My uncle, Eugene (Gene) Grimes, told me of a miracle that occurred through his contact with Padre Pio. Uncle Gene enlisted in the Army Air Corp during World War II and was stationed at the Air Base in Foggia, Italy assigned to the 347 Bombardment Squadron. As a sargeant, he worked on the ground crew as a munitions inspector. Uncle Gene had been a devout Catholic all of his life, and he used to attend Padre Pio’s Mass in San Giovanni Rotondo which was not a great distance from the air base. He and the other G.I.’s would take a two and a half-ton truck, called a deuce and a half, up the steep road that led to Padre Pio’s monastery. He described Padre Pio as a very humble priest and he was awed by his stigmata. He felt blessed whenever he was in his presence. Uncle Gene had the honor of being an altar server at Padre Pio’s Mass. He knew what a great privilege it was.
One day after Mass, Padre Pio said to my uncle, “Gino, I want you to be very careful when you go back down the mountain today.” He warned him about the brakes on the truck. Uncle Gene assured Padre Pio that he and the other soldiers would all be fine. Before they left, Padre Pio gave them a blessing. On the way down the mountain, the truck lost its brakes and began to pick up speed. The driver fought to keep it on the road. Uncle Gene was sitting in the front passenger’s side of the truck. As they came around a blind curve on the narrow and winding road, they saw a massive five ton wrecker directly in front of them. It was about to hit them head-on. Suddenly Uncle Gene’s whole life flashed before his eyes, and he believed that he was going to die. Their truck then started to go off the side of the mountain. In an instant, their truck was back on the road but going in the opposite direction, now headed up the mountain. There was no accident, no head-on collision. Uncle Gene and the other soldiers were awed by what had happened and knew that it was a miracle. They returned to the monastery to thank Padre Pio for saving them. They decided not to tell anyone because they were convinced that no one would believe them. In 1945, Uncle Gene received an honorable discharge from the Army and returned to the U.S. and made his home in Worcester, Massachusetts. His was very active in the parish of St. Peter located in Worcester. At that time, very few people in the U.S. had heard of Padre Pio. Uncle Gene remained very devoted to Padre Pio for the rest of his life.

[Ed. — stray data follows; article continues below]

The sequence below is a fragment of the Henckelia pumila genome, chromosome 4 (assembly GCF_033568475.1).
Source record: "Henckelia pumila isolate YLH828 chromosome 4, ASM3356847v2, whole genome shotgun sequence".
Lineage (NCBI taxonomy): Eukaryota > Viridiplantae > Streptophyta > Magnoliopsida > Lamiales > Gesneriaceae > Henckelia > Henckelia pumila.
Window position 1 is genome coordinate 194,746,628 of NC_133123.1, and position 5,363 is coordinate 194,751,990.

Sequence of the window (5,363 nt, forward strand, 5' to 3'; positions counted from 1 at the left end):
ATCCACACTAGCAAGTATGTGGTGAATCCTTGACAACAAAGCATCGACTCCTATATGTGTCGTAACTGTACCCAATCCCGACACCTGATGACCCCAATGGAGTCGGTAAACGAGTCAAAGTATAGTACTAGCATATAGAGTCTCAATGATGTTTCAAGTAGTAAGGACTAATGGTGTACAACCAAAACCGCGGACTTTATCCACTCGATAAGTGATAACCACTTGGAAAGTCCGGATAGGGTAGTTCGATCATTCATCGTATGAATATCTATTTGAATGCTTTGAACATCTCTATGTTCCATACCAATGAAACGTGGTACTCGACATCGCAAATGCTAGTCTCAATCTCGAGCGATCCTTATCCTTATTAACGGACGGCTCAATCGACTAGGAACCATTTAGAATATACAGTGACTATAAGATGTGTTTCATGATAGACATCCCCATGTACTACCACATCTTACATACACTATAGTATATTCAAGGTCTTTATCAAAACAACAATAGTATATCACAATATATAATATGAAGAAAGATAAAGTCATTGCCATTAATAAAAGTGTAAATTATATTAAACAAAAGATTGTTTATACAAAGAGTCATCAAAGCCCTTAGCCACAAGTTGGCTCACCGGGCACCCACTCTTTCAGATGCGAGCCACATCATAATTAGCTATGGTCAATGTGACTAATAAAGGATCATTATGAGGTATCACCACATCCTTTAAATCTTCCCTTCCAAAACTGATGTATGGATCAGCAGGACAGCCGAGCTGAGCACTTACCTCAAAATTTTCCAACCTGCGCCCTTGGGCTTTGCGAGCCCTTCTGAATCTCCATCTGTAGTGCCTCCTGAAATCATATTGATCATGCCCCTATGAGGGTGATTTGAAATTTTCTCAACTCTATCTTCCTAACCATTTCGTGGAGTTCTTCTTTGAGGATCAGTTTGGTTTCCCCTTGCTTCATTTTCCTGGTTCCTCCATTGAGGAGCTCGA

– Charles T. Grimes